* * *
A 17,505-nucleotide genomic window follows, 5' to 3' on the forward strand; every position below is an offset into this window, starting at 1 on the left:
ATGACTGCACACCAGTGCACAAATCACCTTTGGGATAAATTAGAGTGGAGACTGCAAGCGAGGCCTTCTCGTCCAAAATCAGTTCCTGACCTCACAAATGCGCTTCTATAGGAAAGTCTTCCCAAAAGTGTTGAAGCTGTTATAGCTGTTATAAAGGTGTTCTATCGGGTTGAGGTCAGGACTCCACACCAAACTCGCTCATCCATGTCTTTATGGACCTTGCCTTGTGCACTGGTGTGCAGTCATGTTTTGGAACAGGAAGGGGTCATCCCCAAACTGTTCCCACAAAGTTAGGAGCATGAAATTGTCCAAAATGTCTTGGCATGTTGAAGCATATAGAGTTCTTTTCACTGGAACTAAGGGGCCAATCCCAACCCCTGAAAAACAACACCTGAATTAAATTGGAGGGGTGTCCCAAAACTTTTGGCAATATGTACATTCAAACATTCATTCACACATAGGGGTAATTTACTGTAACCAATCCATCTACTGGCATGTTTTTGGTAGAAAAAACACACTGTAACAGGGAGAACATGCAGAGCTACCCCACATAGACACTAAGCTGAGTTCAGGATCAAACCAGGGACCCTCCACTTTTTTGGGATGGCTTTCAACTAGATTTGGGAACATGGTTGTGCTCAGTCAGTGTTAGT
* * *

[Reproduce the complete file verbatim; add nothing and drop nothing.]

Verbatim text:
A 17,505-nucleotide genomic window follows, 5' to 3' on the forward strand; every position below is an offset into this window, starting at 1 on the left:
ATGACTGCACACCAGTGCACAAATCACCTTTGGGATAAATTAGAGTGGAGACTGCAAGCGAGGCCTTCTCGTCCAAAATCAGTTCCTGACCTCACAAATGCGCTTCTATAGGAAAGTCTTCCCAAAAGTGTTGAAGCTGTTATAGCTGTTATAAAGGTGTTCTATCGGGTTGAGGTCAGGACTCCACACCAAACTCGCTCATCCATGTCTTTATGGACCTTGCCTTGTGCACTGGTGTGCAGTCATGTTTTGGAACAGGAAGGGGTCATCCCCAAACTGTTCCCACAAAGTTAGGAGCATGAAATTGTCCAAAATGTCTTGGCATGTTGAAGCATATAGAGTTCTTTTCACTGGAACTAAGGGGCCAATCCCAACCCCTGAAAAACAACACCTGAATTAAATTGGAGGGGTGTCCCAAAACTTTTGGCAATATGTACATTCAAACATTCATTCACACATAGGGGTAATTTACTGTAACCAATCCATCTACTGGCATGTTTTTGGTAGAAAAAACACACTGTAACAGGGAGAACATGCAGAGCTACCCCACATAGACACTAAGCTGAGTTCAGGATCAAACCAGGGACCCTCCACTTTTTTGGGATGGCTTTCAACTAGATTTGGGAACATGGTTGTGCTCAGTCAGTGTTAGT